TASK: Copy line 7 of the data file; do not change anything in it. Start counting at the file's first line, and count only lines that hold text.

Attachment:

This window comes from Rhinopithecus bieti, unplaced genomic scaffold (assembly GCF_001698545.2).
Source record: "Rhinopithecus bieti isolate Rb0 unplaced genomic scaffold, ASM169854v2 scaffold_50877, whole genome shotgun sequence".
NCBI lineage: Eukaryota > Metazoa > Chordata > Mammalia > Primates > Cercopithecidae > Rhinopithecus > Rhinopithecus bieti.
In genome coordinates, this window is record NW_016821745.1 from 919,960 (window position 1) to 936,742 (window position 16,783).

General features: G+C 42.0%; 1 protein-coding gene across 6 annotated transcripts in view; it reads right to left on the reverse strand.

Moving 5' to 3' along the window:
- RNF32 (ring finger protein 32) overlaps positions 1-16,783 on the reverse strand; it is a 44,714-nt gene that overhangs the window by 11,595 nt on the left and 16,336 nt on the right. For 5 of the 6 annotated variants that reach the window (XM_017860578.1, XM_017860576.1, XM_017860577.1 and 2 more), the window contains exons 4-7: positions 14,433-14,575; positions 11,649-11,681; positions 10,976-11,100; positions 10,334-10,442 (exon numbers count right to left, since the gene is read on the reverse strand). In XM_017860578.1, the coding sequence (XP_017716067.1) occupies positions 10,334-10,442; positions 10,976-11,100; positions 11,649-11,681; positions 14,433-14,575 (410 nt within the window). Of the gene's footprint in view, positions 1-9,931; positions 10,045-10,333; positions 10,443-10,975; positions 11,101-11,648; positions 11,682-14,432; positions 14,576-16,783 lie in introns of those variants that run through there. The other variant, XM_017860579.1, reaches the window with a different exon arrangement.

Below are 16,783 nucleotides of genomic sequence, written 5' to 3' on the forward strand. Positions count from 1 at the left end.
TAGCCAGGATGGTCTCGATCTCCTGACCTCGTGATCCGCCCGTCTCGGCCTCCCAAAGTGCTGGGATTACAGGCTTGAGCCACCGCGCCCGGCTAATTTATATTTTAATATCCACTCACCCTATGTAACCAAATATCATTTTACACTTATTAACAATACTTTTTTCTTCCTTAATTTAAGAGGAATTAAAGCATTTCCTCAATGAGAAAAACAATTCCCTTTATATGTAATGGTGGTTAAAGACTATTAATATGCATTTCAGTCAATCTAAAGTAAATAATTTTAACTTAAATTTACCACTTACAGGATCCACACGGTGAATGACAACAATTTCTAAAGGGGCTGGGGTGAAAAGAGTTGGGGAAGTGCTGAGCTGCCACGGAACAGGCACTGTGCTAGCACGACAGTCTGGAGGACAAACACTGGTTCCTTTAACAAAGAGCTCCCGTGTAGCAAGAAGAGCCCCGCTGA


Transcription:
- RNF32 (ring finger protein 32) overlaps positions 1-16,783 on the reverse strand; it is a 44,714-nt gene that overhangs the window by 11,595 nt on the left and 16,336 nt on the right. For 5 of the 6 annotated variants that reach the window (XM_017860578.1, XM_017860576.1, XM_017860577.1 and 2 more), the window contains exons 4-7: positions 14,433-14,575; positions 11,649-11,681; positions 10,976-11,100; positions 10,334-10,442 (exon numbers count right to left, since the gene is read on the reverse strand). In XM_017860578.1, the coding sequence (XP_017716067.1) occupies positions 10,334-10,442; positions 10,976-11,100; positions 11,649-11,681; positions 14,433-14,575 (410 nt within the window). Of the gene's footprint in view, positions 1-9,931; positions 10,045-10,333; positions 10,443-10,975; positions 11,101-11,648; positions 11,682-14,432; positions 14,576-16,783 lie in introns of those variants that run through there. The other variant, XM_017860579.1, reaches the window with a different exon arrangement.